Hedge Funds


I’ve just spent the past two-days at the SIFMA Conference in London. Unlike previous events I must say I found the mood at this one a bit flat. Understandable given my previous post regarding the near-future for FI e-trading.

Chatting to friends and colleagues from the Banks, Vendors and Buyside (Hedgies and Real-money) confirms the feeling that 2008 will be the year of minimal growth in terms of e-Trading development in the FI world.

Panelists were more upbeat, without really saying much, as always. Kudos to the “compere beyond compare”, Holky, for throwing a few curve balls into the session he ran. Unfortunately he told me that the lighting and acoustics meant he was flying blind and deaf on stage! We should even forgive his shameless plugging of his blog, without mentioning mine! 😦

Anyway, the “highlights” for mine:

– Stunned silence from the vendor panelists when asked “who other than yourselves have come through the market turmoil with your reputation in shape?”

– Buyside panel blaming their OMS for why they don’t trade more swaps, in general, and why they do very little electronically. Thus publicly confirming what I said all last year! Although Fidessa LZ tell me they have a great IRS module……hmmmmm

– The CDS panel…(pause)…NOT! If it was two-years away last year, it is still two-years away now!

– Real-money need multi-dealer (compliance, regulation etc), Hedgies were burned by multi-dealer during the credit crunch (poor pricing, no pricing) and now favour between 2-4 single-dealer applications.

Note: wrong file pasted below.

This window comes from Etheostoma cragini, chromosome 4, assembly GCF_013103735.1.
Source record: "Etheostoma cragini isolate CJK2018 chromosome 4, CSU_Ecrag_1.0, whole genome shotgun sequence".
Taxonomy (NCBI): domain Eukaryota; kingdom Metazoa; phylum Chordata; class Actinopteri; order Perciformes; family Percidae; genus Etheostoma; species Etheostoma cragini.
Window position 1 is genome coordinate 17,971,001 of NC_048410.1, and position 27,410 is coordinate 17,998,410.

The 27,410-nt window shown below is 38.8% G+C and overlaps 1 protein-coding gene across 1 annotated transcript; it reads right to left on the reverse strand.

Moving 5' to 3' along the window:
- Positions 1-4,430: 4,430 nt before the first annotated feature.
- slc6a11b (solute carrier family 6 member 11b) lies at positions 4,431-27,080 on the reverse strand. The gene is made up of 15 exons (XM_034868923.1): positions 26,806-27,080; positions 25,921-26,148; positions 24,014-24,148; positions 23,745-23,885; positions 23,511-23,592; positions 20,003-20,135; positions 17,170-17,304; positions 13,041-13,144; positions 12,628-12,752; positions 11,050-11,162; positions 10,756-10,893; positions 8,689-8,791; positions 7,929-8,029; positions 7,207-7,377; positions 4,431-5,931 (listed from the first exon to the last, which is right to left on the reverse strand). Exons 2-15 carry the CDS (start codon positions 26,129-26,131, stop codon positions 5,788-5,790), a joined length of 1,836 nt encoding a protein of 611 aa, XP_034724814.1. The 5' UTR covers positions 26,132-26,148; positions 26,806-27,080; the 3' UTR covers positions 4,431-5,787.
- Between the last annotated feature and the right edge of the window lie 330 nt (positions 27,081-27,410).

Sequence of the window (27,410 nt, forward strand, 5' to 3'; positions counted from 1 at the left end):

– DB’s Kevin Arnold must read this blog, as he repeats my tier-1 of a “German bank, American bank and a British bank”……unless he meant Commerz, BOA and Lloyds? 😉

I avoided the FX sessions as I didn’t want to hear a panel of people saying how many years they were ahead of the FI market in terms of e-trading. FX is a simple, simple market! THAT’S WHY!!!!!!

I can’t help but think SIFMA need to shake things up a bit next year, or we will not see a 5th one. It will be at a new venue, but they need to try and get a few new topics and a few new faces.

In these times people just can’t dedicate the time and money to what is essentially a social gathering with a bit of business thrown in.

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It has been some time since I’d seen Autobahn (the stand alone version, not what runs via Bloomberg or Reuters or whatever) in action. And I’ve not really ever had a good look at what they offer in IRS.

Well I can say I’m quite impressed. It is a single-dealer platform sure, but it really is the best thing out there in terms of functionality for the e-Swaps market place (sorry to tell you SwapsStream) and, along with BARX, product coverage. I’m talking Outright, Curve Spreads, Butterflies, 18 currencies, RFQ, Streaming Click and Trade, Limit Orders. And the best of all? Unwinds. You find the deal (whether dealt on the phone or electronically) you wish to unwind and open a ticket to unwind the swap there and then. Add in trading API, STP and even the simplicity of e-mail confirmations.

Being single-dealer, albeit one of Waratah’s Tier-1 FI e-Trading dealers, is a massive problem. Multi-dealer is undoubtedly what clients such as Hedge Funds and Tier-1 Funds want. But Deutsche Bank are hardly going to invite their competitors onboard, are they? 🙂